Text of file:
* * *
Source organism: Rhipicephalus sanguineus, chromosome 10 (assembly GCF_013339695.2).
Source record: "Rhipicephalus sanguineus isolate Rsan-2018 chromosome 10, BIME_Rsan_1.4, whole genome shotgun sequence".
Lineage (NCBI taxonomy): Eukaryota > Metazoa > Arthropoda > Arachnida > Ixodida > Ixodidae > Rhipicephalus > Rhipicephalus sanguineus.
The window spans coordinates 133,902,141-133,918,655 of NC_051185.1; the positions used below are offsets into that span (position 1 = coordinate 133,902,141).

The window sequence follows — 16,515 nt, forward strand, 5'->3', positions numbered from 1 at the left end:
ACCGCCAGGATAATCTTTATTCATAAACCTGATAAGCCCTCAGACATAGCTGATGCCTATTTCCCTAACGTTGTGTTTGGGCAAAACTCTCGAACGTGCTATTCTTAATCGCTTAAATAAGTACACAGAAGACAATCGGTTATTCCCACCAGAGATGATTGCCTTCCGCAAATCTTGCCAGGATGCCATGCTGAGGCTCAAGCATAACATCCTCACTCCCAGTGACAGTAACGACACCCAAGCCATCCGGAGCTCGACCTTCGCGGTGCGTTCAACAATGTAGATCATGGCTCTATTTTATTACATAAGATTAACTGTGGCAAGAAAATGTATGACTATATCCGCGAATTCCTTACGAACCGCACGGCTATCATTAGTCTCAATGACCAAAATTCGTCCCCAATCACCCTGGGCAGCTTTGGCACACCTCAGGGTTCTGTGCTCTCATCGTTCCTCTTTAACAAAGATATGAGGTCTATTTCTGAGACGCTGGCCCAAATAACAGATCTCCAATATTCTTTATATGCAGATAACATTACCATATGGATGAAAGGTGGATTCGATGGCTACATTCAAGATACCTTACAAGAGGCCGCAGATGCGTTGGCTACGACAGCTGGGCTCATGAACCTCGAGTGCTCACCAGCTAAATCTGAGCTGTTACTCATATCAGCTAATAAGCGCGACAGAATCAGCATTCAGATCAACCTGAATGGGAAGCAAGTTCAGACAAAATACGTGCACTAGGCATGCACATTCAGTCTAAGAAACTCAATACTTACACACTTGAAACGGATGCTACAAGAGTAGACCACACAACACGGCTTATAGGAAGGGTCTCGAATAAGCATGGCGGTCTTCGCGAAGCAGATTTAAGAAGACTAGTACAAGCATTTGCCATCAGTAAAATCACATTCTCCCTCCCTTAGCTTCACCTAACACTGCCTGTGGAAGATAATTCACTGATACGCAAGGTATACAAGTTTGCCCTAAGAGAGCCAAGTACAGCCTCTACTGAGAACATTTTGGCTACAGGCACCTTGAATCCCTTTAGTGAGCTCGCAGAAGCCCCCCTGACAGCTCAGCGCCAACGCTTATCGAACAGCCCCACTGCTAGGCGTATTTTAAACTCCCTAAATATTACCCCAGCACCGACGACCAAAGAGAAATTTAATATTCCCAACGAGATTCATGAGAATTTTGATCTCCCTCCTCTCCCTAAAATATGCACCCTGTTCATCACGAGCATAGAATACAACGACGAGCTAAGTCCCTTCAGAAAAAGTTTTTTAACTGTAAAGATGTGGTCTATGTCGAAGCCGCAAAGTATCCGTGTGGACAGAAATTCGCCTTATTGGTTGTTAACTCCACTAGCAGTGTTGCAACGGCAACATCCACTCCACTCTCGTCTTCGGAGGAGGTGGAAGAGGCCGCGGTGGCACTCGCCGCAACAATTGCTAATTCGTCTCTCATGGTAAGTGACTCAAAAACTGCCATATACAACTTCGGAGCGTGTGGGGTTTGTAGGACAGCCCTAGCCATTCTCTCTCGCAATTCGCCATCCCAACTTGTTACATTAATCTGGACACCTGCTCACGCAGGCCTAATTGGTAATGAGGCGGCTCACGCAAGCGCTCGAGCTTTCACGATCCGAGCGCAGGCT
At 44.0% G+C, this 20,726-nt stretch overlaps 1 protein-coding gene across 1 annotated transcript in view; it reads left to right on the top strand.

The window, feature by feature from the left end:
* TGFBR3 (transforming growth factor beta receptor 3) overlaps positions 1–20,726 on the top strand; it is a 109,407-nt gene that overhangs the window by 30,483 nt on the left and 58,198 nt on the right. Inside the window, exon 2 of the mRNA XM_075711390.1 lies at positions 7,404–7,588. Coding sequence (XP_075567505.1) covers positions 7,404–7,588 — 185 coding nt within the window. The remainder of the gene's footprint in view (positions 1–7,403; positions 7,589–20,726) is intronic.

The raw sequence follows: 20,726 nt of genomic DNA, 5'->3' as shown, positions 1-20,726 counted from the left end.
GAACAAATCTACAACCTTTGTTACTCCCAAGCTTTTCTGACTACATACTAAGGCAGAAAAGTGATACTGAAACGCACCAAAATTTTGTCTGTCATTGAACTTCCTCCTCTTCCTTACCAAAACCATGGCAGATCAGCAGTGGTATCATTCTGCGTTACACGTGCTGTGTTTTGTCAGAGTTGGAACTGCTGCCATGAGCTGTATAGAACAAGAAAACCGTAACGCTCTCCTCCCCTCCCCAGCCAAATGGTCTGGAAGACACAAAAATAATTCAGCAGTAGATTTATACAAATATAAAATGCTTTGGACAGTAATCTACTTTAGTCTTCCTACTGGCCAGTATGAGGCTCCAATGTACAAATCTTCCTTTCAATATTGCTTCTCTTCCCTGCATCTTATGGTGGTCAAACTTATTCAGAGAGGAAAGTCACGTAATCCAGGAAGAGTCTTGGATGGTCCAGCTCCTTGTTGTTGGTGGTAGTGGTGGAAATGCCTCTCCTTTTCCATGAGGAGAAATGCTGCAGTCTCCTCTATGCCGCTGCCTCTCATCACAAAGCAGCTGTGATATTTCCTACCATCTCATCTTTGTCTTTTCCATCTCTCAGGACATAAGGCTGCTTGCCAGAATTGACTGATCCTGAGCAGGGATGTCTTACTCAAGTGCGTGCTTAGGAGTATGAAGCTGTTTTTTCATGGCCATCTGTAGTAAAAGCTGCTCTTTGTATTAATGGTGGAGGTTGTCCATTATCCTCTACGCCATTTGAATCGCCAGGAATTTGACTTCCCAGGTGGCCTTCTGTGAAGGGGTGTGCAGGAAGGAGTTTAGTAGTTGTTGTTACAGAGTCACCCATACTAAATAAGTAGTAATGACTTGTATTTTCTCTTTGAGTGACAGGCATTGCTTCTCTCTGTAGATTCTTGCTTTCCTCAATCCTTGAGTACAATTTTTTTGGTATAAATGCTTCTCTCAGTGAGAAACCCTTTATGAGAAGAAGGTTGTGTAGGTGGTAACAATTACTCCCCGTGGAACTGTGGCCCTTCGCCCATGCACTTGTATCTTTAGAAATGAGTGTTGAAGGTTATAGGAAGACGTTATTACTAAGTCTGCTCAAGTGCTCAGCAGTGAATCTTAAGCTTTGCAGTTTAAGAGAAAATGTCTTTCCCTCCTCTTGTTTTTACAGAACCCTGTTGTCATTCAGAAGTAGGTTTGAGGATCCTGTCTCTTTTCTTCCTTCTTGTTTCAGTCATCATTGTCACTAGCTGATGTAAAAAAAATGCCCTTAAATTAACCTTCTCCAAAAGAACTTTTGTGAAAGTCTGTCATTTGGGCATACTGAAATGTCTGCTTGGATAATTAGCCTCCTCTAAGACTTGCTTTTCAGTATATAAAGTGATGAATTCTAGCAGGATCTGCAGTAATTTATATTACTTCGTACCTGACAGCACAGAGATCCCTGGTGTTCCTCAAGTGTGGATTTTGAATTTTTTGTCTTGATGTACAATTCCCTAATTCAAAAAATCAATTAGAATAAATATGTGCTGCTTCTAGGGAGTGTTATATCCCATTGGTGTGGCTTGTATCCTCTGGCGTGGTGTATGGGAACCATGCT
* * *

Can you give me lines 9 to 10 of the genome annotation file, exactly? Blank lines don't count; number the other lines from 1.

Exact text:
* TGFBR3 (transforming growth factor beta receptor 3) overlaps positions 1–20,726 on the top strand; it is a 109,407-nt gene that overhangs the window by 30,483 nt on the left and 58,198 nt on the right. Inside the window, exon 2 of the mRNA XM_075711390.1 lies at positions 7,404–7,588. Coding sequence (XP_075567505.1) covers positions 7,404–7,588 — 185 coding nt within the window. The remainder of the gene's footprint in view (positions 1–7,403; positions 7,589–20,726) is intronic.

The raw sequence follows: 20,726 nt of genomic DNA, 5'->3' as shown, positions 1-20,726 counted from the left end.